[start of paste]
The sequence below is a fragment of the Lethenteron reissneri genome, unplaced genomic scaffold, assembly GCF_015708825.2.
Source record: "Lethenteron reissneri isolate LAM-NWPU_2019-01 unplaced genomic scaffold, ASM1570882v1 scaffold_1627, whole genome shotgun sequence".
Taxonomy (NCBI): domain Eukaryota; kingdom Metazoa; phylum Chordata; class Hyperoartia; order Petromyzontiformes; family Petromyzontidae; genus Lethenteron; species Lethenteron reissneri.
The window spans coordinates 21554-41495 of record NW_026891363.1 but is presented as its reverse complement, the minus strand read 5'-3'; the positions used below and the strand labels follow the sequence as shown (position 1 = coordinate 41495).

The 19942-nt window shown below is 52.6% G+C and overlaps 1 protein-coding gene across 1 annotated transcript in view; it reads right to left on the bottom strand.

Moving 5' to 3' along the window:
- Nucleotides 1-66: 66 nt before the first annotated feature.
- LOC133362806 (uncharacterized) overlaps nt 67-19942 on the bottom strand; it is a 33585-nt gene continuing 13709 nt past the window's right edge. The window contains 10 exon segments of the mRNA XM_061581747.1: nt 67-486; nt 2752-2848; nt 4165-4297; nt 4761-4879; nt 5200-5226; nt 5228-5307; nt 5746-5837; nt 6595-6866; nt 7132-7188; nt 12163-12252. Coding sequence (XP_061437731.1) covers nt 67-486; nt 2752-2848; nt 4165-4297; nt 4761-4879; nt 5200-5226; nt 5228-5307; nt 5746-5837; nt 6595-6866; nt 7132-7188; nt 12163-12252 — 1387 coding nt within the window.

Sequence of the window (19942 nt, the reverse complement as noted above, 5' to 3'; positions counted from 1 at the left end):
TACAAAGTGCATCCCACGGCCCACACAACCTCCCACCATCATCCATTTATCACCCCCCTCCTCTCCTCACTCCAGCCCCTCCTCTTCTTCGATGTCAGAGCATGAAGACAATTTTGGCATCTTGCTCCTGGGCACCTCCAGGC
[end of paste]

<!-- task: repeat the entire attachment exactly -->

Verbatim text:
The sequence below is a fragment of the Lethenteron reissneri genome, unplaced genomic scaffold, assembly GCF_015708825.2.
Source record: "Lethenteron reissneri isolate LAM-NWPU_2019-01 unplaced genomic scaffold, ASM1570882v1 scaffold_1627, whole genome shotgun sequence".
Taxonomy (NCBI): domain Eukaryota; kingdom Metazoa; phylum Chordata; class Hyperoartia; order Petromyzontiformes; family Petromyzontidae; genus Lethenteron; species Lethenteron reissneri.
The window spans coordinates 21554-41495 of record NW_026891363.1 but is presented as its reverse complement, the minus strand read 5'-3'; the positions used below and the strand labels follow the sequence as shown (position 1 = coordinate 41495).

The 19942-nt window shown below is 52.6% G+C and overlaps 1 protein-coding gene across 1 annotated transcript in view; it reads right to left on the bottom strand.

Moving 5' to 3' along the window:
- Nucleotides 1-66: 66 nt before the first annotated feature.
- LOC133362806 (uncharacterized) overlaps nt 67-19942 on the bottom strand; it is a 33585-nt gene continuing 13709 nt past the window's right edge. The window contains 10 exon segments of the mRNA XM_061581747.1: nt 67-486; nt 2752-2848; nt 4165-4297; nt 4761-4879; nt 5200-5226; nt 5228-5307; nt 5746-5837; nt 6595-6866; nt 7132-7188; nt 12163-12252. Coding sequence (XP_061437731.1) covers nt 67-486; nt 2752-2848; nt 4165-4297; nt 4761-4879; nt 5200-5226; nt 5228-5307; nt 5746-5837; nt 6595-6866; nt 7132-7188; nt 12163-12252 — 1387 coding nt within the window.

Sequence of the window (19942 nt, the reverse complement as noted above, 5' to 3'; positions counted from 1 at the left end):
TACAAAGTGCATCCCACGGCCCACACAACCTCCCACCATCATCCATTTATCACCCCCCTCCTCTCCTCACTCCAGCCCCTCCTCTTCTTCGATGTCAGAGCATGAAGACAATTTTGGCATCTTGCTCCTGGGCACCTCCAGGC